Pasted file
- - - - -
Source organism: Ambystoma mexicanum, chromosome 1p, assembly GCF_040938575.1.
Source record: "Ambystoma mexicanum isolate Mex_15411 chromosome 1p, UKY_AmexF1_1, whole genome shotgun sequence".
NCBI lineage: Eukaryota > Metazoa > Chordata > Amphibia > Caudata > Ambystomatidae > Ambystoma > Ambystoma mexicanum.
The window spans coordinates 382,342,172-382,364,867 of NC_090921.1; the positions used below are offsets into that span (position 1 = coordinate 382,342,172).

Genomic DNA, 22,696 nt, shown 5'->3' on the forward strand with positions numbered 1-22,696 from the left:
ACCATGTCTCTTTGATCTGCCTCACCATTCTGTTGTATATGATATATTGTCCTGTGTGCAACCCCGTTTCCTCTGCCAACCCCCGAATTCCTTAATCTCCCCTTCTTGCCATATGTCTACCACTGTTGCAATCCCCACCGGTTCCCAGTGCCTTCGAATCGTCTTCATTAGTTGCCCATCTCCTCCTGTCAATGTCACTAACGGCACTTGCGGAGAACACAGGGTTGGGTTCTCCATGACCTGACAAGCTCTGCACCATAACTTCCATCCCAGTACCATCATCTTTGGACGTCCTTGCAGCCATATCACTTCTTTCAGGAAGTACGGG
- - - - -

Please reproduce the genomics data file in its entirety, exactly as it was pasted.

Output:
Source organism: Ambystoma mexicanum, chromosome 1p, assembly GCF_040938575.1.
Source record: "Ambystoma mexicanum isolate Mex_15411 chromosome 1p, UKY_AmexF1_1, whole genome shotgun sequence".
NCBI lineage: Eukaryota > Metazoa > Chordata > Amphibia > Caudata > Ambystomatidae > Ambystoma > Ambystoma mexicanum.
The window spans coordinates 382,342,172-382,364,867 of NC_090921.1; the positions used below are offsets into that span (position 1 = coordinate 382,342,172).

Genomic DNA, 22,696 nt, shown 5'->3' on the forward strand with positions numbered 1-22,696 from the left:
ACCATGTCTCTTTGATCTGCCTCACCATTCTGTTGTATATGATATATTGTCCTGTGTGCAACCCCGTTTCCTCTGCCAACCCCCGAATTCCTTAATCTCCCCTTCTTGCCATATGTCTACCACTGTTGCAATCCCCACCGGTTCCCAGTGCCTTCGAATCGTCTTCATTAGTTGCCCATCTCCTCCTGTCAATGTCACTAACGGCACTTGCGGAGAACACAGGGTTGGGTTCTCCATGACCTGACAAGCTCTGCACCATAACTTCCATCCCAGTACCATCATCTTTGGACGTCCTTGCAGCCATATCACTTCTTTCAGGAAGTACGGG